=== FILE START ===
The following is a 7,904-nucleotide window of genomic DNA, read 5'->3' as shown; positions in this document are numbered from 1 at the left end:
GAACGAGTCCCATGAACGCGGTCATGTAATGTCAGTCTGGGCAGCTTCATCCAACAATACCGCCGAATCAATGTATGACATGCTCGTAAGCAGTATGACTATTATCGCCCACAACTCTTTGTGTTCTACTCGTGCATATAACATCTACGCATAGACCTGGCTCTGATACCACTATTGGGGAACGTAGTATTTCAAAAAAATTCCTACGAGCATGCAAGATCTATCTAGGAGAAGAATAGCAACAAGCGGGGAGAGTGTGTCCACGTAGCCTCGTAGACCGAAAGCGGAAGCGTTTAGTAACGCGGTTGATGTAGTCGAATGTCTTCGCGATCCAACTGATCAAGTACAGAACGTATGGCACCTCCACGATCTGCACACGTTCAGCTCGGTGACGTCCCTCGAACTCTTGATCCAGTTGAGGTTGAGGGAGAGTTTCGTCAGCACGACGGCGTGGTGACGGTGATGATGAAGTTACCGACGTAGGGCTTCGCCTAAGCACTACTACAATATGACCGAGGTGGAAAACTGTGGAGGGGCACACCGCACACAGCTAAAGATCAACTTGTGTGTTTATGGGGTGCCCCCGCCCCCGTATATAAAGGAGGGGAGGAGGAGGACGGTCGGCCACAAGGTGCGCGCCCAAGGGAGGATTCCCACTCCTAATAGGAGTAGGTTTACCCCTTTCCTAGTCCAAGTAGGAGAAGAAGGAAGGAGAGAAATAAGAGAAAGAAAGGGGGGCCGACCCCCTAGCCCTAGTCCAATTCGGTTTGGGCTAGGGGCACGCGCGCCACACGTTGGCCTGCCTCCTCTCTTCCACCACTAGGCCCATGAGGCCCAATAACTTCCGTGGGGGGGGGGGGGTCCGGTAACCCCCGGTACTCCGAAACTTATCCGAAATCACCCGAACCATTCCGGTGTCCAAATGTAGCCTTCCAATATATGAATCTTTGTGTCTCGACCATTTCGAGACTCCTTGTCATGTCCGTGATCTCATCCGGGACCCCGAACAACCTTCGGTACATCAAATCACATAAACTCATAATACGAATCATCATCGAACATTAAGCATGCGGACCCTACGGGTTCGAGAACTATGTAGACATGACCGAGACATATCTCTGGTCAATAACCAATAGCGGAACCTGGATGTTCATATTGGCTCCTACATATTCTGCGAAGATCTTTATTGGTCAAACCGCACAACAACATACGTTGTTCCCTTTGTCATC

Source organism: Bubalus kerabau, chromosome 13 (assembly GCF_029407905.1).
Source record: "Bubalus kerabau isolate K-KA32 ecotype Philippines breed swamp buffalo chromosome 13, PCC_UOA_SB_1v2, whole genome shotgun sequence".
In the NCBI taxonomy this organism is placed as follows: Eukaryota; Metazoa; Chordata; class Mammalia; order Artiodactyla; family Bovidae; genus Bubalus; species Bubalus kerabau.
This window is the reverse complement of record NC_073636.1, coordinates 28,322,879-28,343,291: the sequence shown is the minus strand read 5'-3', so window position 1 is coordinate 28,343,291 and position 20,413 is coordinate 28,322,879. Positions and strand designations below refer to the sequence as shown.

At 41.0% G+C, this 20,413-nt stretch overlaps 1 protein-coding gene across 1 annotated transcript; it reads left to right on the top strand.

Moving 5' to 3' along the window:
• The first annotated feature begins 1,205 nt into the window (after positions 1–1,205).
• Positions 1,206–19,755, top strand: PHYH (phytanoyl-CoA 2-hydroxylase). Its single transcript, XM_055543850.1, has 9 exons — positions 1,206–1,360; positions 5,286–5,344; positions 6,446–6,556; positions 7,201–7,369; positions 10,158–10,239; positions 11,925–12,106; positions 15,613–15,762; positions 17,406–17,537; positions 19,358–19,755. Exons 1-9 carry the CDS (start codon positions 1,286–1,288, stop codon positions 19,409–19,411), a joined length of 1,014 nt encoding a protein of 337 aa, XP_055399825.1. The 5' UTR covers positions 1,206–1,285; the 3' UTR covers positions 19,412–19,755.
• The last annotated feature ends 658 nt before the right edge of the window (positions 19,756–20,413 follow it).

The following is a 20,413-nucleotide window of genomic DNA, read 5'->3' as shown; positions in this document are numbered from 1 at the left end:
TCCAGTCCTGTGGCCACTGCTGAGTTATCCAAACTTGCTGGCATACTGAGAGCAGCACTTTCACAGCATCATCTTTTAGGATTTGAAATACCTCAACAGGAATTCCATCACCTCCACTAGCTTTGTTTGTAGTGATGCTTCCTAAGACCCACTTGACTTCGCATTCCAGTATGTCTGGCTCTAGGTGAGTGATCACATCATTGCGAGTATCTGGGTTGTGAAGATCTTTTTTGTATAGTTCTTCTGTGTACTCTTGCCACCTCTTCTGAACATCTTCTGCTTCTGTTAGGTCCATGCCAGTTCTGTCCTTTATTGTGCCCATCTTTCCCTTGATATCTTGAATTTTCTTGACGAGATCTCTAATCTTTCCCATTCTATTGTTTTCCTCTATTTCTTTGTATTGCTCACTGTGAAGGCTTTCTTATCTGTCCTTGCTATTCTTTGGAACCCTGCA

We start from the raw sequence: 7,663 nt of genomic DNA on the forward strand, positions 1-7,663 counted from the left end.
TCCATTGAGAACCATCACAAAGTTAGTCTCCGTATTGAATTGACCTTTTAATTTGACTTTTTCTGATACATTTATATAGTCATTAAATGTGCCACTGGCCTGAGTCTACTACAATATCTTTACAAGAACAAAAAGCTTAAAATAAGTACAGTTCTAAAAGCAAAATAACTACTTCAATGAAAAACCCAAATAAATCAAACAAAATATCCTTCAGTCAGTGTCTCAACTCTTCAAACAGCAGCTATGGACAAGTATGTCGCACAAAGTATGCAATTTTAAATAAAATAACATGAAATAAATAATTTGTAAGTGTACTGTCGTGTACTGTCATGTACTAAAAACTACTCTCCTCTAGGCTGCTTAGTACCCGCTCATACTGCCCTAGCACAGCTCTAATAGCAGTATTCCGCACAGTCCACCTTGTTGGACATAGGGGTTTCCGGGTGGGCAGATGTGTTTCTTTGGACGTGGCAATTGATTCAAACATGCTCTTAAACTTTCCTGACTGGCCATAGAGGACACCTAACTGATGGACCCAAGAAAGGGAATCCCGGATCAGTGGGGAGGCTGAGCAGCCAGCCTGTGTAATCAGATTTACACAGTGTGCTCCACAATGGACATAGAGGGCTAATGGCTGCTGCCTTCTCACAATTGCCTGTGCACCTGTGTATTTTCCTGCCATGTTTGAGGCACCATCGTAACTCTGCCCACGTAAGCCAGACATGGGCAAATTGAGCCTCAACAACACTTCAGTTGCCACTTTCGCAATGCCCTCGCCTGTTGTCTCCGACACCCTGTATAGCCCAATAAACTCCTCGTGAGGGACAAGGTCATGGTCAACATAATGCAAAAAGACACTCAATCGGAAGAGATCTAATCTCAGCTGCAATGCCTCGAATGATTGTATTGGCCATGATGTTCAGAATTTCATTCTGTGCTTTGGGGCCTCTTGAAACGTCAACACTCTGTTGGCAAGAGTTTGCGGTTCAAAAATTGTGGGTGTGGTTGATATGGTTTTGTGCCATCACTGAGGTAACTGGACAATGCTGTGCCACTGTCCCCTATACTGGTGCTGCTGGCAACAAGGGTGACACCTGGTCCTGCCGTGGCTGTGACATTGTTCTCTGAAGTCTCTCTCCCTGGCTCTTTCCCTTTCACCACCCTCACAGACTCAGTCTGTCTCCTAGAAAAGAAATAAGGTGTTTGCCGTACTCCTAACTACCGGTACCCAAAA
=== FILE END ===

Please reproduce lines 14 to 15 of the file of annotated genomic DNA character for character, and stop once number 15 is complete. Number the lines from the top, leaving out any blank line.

We start from the raw sequence: 7,663 nt of genomic DNA on the forward strand, positions 1-7,663 counted from the left end.
TCCATTGAGAACCATCACAAAGTTAGTCTCCGTATTGAATTGACCTTTTAATTTGACTTTTTCTGATACATTTATATAGTCATTAAATGTGCCACTGGCCTGAGTCTACTACAATATCTTTACAAGAACAAAAAGCTTAAAATAAGTACAGTTCTAAAAGCAAAATAACTACTTCAATGAAAAACCCAAATAAATCAAACAAAATATCCTTCAGTCAGTGTCTCAACTCTTCAAACAGCAGCTATGGACAAGTATGTCGCACAAAGTATGCAATTTTAAATAAAATAACATGAAATAAATAATTTGTAAGTGTACTGTCGTGTACTGTCATGTACTAAAAACTACTCTCCTCTAGGCTGCTTAGTACCCGCTCATACTGCCCTAGCACAGCTCTAATAGCAGTATTCCGCACAGTCCACCTTGTTGGACATAGGGGTTTCCGGGTGGGCAGATGTGTTTCTTTGGACGTGGCAATTGATTCAAACATGCTCTTAAACTTTCCTGACTGGCCATAGAGGACACCTAACTGATGGACCCAAGAAAGGGAATCCCGGATCAGTGGGGAGGCTGAGCAGCCAGCCTGTGTAATCAGATTTACACAGTGTGCTCCACAATGGACATAGAGGGCTAATGGCTGCTGCCTTCTCACAATTGCCTGTGCACCTGTGTATTTTCCTGCCATGTTTGAGGCACCATCGTAACTCTGCCCACGTAAGCCAGACATGGGCAAATTGAGCCTCAACAACACTTCAGTTGCCACTTTCGCAATGCCCTCGCCTGTTGTCTCCGACACCCTGTATAGCCCAATAAACTCCTCGTGAGGGACAAGGTCATGGTCAACATAATGCAAAAAGACACTCAATCGGAAGAGATCTAATCTCAGCTGCAATGCCTCGAATGATTGTATTGGCCATGATGTTCAGAATTTCATTCTGTGCTTTGGGGCCTCTTGAAACGTCAACACTCTGTTGGCAAGAGTTTGCGGTTCAAAAATTGTGGGTGTGGTTGATATGGTTTTGTGCCATCACTGAGGTAACTGGACAATGCTGTGCCACTGTCCCCTATACTGGTGCTGCTGGCAACAAGGGTGACACCTGGTCCTGCCGTGGCTGTGACATTGTTCTCTGAAGTCTCTCTCCCTGGCTCTTTCCCTTTCACCACCCTCACAGACTCAGTCTGTCTCCTAGAAAAGAAATAAGGTGTTTGCCGTACTCCTAACTACCGGTACCCAAAA